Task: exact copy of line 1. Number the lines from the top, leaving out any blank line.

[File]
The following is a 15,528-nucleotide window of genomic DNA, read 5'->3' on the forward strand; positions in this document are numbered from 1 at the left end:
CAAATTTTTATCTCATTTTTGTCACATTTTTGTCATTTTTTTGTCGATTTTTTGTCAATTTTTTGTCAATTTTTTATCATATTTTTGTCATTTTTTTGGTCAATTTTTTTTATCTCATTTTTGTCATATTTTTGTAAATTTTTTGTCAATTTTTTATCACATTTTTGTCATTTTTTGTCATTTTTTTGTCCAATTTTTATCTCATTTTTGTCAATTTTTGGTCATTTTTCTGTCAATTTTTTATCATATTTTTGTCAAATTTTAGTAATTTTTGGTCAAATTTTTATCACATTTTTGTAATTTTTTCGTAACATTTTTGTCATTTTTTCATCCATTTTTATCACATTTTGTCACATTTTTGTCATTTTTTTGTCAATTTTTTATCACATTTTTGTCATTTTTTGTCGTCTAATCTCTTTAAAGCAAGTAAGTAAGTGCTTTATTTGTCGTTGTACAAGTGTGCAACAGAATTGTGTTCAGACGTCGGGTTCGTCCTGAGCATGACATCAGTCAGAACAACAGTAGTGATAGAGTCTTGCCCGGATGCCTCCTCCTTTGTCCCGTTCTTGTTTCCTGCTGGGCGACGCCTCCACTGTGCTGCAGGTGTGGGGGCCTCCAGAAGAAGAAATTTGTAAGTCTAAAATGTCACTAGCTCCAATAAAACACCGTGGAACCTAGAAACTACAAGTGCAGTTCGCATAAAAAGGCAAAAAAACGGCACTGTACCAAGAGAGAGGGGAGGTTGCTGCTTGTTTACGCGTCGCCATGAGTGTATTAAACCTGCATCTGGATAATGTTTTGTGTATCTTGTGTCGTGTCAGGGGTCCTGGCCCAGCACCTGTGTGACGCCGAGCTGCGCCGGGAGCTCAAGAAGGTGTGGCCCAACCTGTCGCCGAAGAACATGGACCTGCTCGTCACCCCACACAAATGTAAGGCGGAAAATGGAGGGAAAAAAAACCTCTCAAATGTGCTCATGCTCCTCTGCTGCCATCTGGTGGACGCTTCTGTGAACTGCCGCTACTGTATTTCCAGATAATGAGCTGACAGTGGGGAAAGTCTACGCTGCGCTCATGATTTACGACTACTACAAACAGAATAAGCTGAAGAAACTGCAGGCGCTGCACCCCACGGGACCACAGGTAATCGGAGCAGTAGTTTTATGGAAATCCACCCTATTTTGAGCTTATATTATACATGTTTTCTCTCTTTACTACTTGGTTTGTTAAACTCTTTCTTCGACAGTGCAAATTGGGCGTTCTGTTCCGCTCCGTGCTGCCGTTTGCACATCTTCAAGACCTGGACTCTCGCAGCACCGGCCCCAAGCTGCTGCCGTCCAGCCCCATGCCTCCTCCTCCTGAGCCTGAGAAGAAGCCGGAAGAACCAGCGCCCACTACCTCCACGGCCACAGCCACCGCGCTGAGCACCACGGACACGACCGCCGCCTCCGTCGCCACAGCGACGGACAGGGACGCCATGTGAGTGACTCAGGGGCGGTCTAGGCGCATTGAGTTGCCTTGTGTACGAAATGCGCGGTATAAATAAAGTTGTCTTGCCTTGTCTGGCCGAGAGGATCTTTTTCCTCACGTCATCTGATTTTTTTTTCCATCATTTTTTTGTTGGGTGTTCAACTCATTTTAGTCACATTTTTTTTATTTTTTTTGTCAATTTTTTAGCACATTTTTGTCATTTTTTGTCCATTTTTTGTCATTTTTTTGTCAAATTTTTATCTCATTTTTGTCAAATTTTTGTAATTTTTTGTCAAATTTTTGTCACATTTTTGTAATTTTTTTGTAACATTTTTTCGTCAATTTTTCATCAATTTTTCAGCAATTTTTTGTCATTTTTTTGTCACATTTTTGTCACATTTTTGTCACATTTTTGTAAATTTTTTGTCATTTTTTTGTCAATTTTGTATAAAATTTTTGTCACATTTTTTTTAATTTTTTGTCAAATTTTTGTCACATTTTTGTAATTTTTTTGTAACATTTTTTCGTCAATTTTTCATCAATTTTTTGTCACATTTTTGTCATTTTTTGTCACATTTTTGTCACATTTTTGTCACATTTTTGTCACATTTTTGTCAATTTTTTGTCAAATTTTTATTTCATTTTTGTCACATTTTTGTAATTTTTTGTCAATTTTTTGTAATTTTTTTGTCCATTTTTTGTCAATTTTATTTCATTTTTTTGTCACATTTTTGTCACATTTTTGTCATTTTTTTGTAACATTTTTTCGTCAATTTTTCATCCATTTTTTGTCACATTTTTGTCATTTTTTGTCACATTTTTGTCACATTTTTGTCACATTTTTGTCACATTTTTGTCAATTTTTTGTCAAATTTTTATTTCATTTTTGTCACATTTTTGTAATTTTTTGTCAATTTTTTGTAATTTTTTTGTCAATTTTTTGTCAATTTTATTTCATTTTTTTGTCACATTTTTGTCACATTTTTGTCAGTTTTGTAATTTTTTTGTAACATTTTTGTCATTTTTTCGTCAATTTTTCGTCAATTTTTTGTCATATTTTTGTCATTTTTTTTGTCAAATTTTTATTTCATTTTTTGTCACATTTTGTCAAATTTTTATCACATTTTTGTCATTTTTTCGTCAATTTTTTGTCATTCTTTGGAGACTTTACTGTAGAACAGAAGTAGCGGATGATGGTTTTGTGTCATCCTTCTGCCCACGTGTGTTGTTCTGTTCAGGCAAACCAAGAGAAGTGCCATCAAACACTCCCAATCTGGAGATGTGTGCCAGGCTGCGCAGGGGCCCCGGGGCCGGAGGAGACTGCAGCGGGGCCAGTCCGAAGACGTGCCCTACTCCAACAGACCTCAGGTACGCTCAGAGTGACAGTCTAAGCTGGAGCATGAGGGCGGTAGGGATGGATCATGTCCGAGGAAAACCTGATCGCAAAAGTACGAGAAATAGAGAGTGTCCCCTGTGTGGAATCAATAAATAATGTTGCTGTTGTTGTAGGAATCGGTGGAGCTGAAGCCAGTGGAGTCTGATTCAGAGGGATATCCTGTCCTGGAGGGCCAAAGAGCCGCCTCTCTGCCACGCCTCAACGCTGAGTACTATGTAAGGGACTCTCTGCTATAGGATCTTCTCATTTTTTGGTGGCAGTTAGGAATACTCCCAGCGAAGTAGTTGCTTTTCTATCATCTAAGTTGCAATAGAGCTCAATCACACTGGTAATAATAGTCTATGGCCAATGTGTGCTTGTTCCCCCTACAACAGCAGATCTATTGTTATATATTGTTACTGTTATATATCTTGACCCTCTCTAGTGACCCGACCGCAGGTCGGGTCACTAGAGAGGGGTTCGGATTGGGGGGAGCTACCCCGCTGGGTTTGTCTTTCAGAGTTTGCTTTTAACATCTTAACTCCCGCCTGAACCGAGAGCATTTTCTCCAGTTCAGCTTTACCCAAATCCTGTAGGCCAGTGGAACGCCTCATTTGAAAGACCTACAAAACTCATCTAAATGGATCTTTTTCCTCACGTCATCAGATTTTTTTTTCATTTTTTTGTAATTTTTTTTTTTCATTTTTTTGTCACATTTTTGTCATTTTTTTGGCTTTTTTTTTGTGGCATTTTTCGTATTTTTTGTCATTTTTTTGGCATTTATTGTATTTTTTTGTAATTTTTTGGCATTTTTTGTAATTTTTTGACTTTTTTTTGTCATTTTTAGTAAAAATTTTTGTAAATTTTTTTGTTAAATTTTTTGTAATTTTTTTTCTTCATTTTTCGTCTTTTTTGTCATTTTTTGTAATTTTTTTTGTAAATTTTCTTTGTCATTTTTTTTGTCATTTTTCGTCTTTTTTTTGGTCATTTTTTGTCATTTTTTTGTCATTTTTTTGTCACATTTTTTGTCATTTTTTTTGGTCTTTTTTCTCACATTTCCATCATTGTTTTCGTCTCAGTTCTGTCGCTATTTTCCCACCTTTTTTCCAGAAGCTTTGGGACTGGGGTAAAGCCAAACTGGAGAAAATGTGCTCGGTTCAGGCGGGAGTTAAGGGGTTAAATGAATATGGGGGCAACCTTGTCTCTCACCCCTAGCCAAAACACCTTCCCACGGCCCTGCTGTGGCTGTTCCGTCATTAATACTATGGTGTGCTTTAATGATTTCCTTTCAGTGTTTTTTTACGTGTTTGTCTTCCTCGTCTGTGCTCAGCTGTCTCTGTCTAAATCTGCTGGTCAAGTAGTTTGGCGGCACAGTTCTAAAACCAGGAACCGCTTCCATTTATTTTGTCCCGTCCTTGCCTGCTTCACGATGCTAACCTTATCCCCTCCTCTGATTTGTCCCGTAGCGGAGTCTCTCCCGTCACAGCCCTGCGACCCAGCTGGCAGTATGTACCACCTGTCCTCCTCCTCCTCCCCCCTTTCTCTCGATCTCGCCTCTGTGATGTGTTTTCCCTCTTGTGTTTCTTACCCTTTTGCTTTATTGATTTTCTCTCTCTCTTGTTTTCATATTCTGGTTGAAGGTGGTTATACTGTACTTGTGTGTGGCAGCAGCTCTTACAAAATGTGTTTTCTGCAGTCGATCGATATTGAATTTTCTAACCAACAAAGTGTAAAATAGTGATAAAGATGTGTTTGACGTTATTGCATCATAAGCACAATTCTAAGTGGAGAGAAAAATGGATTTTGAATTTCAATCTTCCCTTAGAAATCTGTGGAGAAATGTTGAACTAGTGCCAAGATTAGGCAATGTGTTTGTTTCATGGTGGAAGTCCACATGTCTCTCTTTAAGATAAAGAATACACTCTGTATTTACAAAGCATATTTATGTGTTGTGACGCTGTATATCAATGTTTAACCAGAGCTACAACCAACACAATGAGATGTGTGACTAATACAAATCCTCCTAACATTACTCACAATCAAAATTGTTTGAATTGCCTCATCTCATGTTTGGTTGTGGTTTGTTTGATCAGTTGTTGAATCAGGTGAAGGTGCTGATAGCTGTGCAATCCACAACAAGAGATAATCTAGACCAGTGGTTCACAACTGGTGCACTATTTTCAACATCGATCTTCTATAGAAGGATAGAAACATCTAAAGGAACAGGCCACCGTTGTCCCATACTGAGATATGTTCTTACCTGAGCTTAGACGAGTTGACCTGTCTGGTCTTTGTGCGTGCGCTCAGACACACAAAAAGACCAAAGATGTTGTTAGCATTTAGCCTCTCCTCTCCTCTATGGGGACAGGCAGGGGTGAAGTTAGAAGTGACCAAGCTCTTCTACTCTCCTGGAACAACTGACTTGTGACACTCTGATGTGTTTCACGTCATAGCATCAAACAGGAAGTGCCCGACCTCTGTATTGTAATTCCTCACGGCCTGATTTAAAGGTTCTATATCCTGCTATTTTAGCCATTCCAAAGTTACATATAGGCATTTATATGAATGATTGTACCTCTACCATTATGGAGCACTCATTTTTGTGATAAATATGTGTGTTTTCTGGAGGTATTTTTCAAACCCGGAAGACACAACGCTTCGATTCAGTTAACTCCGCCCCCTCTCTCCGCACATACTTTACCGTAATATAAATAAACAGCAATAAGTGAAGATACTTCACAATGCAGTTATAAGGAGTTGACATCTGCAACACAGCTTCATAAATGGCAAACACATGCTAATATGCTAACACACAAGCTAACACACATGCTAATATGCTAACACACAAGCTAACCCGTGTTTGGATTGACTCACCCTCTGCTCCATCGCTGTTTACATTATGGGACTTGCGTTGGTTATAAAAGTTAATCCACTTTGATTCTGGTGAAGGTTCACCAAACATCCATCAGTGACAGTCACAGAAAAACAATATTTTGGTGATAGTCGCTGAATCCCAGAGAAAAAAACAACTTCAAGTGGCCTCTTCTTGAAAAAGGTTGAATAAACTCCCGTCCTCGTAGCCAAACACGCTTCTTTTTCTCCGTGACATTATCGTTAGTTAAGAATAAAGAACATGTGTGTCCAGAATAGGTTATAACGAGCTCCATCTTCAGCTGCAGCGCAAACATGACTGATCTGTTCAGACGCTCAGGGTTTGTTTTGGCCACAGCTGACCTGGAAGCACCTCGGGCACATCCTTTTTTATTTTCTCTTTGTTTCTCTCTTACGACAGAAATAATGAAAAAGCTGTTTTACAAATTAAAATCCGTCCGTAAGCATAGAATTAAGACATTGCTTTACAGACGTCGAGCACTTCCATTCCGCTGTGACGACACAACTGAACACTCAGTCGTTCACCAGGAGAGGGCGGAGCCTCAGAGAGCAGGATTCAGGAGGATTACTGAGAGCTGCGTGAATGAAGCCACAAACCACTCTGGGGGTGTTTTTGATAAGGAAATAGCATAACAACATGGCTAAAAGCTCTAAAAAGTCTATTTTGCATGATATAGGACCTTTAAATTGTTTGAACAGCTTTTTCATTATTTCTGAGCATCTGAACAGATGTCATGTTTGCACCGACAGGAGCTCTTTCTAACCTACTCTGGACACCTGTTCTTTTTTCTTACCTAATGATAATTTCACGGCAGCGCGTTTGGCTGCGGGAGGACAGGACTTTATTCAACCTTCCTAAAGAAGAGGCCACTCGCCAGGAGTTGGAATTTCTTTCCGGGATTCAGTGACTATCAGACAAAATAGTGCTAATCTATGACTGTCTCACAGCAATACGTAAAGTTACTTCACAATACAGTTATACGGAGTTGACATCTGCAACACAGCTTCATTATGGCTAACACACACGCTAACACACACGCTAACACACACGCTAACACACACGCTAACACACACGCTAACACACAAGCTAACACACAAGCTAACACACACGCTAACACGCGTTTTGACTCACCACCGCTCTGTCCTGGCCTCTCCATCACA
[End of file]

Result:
The following is a 15,528-nucleotide window of genomic DNA, read 5'->3' on the forward strand; positions in this document are numbered from 1 at the left end: